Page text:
The Independent (05/Mar/1996) - Site Unseen: Islington Film Studios, London N1
- article: Site Unseen: Islington Film Studios, London N1
- author(s): Andrew John Davies
- newspaper: The Independent (05/Mar/1996)
- keywords: Alfred Hitchcock, Gainsborough Pictures, Islington Studios, London, Ivor Novello, James Mason, Jessie Matthews, Margaret Lockwood, Michael Balcon, Michael Redgrave, The Lady Vanishes (1938)
Site Unseen: Islington Film Studios, London N1
Rather typically, we will celebrate the centenary of the British cinema both by putting up a series of 280 commemorative plaques and by pulling down the old Islington Film Studios. Here, at this "Hollywood by the Canal", more than 170 films were made in 30 years between 1919 and 1949.
Once an old Victorian power station close to the Regent's Canal, the building was turned into film studios in 1919, and a few years later the great producer Sir Michael Balcon arrived on the scene. One of his proteges was a chubby East-End boy called Alfred Hitchcock, who actually began his directing career here. A few years later, in 1938, Hitchcock shot the spy thriller The Lady Vanishes with Michael Redgrave at these studios - and then promptly vanished himself to Hollywood.
The Islington Studios was renowned for its friendly atmosphere, and churned out numerous comedies by Will Hay, the Crazy Gang and others. But the climax came in the mid- and late-1940s, when Gainsborough Studio shot several of their most spicy melodramas under this roof.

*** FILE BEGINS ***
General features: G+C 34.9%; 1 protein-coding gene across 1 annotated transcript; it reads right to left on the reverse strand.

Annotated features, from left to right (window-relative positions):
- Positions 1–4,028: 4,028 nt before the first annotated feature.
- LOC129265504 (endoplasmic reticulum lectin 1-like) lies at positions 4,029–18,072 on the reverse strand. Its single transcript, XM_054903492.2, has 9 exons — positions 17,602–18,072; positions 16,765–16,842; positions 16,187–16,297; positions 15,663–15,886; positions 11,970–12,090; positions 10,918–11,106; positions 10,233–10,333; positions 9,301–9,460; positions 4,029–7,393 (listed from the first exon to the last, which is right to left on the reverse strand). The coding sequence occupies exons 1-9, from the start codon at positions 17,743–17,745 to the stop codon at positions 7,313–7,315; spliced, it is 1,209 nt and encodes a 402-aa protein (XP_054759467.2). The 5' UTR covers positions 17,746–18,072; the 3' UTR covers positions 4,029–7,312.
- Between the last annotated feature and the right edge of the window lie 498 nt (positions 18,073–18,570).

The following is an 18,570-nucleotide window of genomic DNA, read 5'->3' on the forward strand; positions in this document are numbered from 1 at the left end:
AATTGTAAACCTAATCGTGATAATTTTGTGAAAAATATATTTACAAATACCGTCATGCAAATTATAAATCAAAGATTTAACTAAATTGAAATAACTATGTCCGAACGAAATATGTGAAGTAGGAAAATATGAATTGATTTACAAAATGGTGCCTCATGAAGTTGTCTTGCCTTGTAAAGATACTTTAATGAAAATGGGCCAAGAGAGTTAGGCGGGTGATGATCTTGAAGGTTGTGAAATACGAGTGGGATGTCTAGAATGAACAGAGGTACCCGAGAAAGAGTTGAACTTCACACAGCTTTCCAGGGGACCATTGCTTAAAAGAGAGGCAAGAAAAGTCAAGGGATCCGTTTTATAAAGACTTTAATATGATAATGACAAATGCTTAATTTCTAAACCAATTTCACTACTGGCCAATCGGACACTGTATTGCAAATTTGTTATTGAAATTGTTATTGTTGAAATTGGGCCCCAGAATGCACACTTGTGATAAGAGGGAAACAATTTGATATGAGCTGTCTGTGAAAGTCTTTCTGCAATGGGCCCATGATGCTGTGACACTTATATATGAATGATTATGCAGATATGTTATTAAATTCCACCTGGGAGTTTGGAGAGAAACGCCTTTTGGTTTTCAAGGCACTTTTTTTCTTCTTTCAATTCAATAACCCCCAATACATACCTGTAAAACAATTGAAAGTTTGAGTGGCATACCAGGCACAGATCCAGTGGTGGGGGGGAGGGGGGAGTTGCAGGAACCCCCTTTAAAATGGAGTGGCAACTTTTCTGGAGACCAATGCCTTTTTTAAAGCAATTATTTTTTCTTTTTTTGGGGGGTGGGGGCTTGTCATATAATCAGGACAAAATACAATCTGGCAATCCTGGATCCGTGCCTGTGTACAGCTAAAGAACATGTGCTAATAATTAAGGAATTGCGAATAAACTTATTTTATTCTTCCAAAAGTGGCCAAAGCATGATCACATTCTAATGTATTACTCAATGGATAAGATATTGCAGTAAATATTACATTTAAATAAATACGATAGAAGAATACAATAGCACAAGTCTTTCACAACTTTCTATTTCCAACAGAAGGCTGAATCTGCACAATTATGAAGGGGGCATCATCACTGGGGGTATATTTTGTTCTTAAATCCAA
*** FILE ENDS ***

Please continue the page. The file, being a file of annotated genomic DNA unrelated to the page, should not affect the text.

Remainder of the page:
Often featuring the saturnine-voiced James Mason and the heaving cleavage of Margaret Lockwood, these films are infinitely more erotic than the current vogue for letting everything hang out. Just watch The Wicked Lady, for instance, where the suppressed eroticism is far more titillating than anything Madonna gets up to.
Lockwood plays the part of the noblewoman Lady Skelton by day who earns her pocket money at night as a highway- (wo)man. Several scenes had to be reshot because the censor was worried by the quantity (and quality) of the bosom on display. In fact, the American censor insisted that she wear 10 more-modest outfits.
At one point, Lockwood shouts out an early feminist message: "I've got brains and looks and personality. I want to use them instead of rotting in this dull hole!"
But dwindling audiences sadly brought the Gainsborough story to an end in 1949, and the premises have since been occupied by a whisky company, a carpet warehouse and finally, squatters.
And now Hackney Council has granted permission for the building to be pulled down and replaced by the inevitable bingo hall and flats.
So here is a site soon to be unseen.
The old Islington Film Studios are in Poole Street, London N1